“Would you be so kind as to provide a link to a photo of the Melania Trump of West Virginia black bears? On almost any given weekday your Half Time Report is the most informative and entertaining thing that I read.” – Carl Grafton, Pike RoadAla.

[Ed. note: Everyone knows that the best black bears are found in West Virginia, so it was no surprise that Dana’s mom would find a handsome creature deep in our forests. But this one even knows how to strike a winsome pose.]

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HALFTIMEREPORT@FOXNEWS.COM and please make sure to include your name and hometown.

MATES FOR LIFE  
news.com.au: “A sheepish Tasmanian man has admitted he’s ‘not too sure’ what happened on Saturday night after he woke up after a ‘few beers gone badly’ to find a selfie on his phone with the police in his bed. Well, almost. Yesterday, Tasmanian police urged partygoers to ‘plan ahead’ after the news of Reece Park’s big night swept across the globe. Two friendly officers, Constables Natalie Siggins and Jeremy Blyth, escorted the drunk man home and took a selfie so he could remember how he got there. The selfie included the two officers, with Mr. Park, who lives in Launceston, giving a ‘hang ten’ symbol in bed. On Sunday, the morning after Reece’s big night, he was scrolling through his phone, found the image and posted it to Facebook. ‘So was just looking through my phone and turns out these good c---s took some banger selfies after they took my drunk ass home,’ Reece wrote. ‘Bloody legends.’”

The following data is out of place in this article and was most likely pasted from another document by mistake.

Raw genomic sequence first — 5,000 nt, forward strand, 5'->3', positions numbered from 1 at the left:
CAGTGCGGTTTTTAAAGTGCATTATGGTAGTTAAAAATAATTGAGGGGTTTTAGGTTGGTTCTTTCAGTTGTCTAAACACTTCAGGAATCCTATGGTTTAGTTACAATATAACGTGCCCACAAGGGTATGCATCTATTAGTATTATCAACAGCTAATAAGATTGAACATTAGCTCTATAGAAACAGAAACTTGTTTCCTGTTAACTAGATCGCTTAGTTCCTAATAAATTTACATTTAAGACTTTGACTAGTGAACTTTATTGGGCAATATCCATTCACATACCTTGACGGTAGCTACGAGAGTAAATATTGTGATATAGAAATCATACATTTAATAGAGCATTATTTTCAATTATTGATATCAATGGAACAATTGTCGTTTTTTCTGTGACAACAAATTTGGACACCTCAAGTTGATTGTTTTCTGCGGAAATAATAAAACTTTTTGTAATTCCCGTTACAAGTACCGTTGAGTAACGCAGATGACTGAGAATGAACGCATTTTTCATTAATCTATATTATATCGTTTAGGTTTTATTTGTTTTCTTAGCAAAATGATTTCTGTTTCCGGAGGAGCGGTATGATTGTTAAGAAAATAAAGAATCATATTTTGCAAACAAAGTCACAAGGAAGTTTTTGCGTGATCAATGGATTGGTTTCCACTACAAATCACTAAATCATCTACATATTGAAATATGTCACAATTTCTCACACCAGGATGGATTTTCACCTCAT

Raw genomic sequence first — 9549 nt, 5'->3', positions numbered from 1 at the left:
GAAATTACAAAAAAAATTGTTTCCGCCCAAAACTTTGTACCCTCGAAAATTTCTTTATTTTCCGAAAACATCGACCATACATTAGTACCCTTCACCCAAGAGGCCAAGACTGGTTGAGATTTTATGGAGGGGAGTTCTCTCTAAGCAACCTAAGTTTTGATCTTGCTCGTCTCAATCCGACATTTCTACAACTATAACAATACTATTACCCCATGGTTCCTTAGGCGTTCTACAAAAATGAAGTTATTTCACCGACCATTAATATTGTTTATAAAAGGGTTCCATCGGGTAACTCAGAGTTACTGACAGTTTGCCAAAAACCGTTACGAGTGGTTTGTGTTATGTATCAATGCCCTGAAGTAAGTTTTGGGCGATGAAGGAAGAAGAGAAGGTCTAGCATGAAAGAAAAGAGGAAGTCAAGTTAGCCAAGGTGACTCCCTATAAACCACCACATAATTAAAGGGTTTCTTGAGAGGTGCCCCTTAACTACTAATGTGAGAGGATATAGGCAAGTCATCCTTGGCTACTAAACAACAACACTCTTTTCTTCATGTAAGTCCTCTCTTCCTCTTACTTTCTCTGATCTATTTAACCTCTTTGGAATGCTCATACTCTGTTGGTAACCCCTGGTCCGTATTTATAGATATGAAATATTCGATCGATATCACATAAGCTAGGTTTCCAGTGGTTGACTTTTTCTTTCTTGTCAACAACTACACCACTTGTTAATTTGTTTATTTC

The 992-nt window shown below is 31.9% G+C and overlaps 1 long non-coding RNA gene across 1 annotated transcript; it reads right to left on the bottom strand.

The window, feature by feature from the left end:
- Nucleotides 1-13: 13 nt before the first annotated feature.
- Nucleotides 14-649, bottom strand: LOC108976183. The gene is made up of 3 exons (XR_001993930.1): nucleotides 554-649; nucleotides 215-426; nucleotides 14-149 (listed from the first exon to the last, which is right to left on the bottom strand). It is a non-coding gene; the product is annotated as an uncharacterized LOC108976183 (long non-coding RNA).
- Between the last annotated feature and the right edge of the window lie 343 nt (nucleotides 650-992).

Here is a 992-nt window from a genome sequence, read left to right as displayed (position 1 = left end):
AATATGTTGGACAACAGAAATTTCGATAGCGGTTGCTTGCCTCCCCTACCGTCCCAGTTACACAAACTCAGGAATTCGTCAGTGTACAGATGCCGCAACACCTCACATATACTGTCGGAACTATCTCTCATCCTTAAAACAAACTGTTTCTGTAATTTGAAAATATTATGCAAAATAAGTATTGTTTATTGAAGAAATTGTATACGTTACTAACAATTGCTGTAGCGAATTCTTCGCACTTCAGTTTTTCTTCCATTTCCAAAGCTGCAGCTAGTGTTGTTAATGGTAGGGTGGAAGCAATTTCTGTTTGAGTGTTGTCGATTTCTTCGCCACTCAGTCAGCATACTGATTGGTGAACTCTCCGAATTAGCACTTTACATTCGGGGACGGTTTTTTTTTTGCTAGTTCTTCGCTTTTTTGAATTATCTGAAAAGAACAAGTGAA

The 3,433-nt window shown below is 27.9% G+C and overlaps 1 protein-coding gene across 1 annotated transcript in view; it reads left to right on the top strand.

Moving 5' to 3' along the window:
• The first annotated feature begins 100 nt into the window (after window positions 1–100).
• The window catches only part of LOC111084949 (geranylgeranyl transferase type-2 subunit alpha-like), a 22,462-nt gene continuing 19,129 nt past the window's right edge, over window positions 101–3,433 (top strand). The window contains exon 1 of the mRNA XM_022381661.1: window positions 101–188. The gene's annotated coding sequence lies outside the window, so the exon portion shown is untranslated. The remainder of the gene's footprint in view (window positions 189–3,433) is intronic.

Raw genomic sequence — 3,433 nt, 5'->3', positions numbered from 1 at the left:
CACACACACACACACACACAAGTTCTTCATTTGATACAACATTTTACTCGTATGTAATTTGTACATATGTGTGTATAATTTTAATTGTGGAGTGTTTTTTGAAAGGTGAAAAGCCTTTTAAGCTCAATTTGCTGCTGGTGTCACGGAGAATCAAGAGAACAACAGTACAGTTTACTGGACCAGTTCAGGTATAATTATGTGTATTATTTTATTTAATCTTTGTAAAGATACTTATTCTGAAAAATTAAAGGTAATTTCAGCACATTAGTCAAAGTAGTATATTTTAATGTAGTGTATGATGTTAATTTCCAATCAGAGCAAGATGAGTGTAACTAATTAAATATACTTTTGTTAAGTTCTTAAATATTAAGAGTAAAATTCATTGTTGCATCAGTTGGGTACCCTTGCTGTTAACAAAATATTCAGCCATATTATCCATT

AND NOW, A WORD FROM CHARLES…
“What Trump does not understand is that we did not do the Marshall plan or NATO or 70 years of leading the largest free nation alliance in history out of a sense of altruism. The point was to be the leaders of a bloc – which we are – which is prosperous, free, and it lightens the load.” – Charles Krauthammer  on “Special Report with Bret Baier.”

Chris Stirewalt is the politics editor for Fox News. Brianna McClelland contributed to this report. Want FOX News Halftime Report in your inbox every day? Sign up here.

Chris Stirewalt joined Fox News Channel (FNC) in July of 2010 and serves as politics editor based in Washington, D.C. Additionally, he authors the daily Fox News Halftime Report political news note and co-hosts the hit podcast, Perino & Stirewalt: I'll Tell You What. He also is the host of Power Play, a feature video series on FoxNews.com. Stirewalt makes frequent appearances on network programs, including America’s Newsroom, Special Report with Bret Baier and Fox News Sunday with Chris Wallace. He also provides expert political analysis for FNC’s coverage of state, congressional and presidential elections.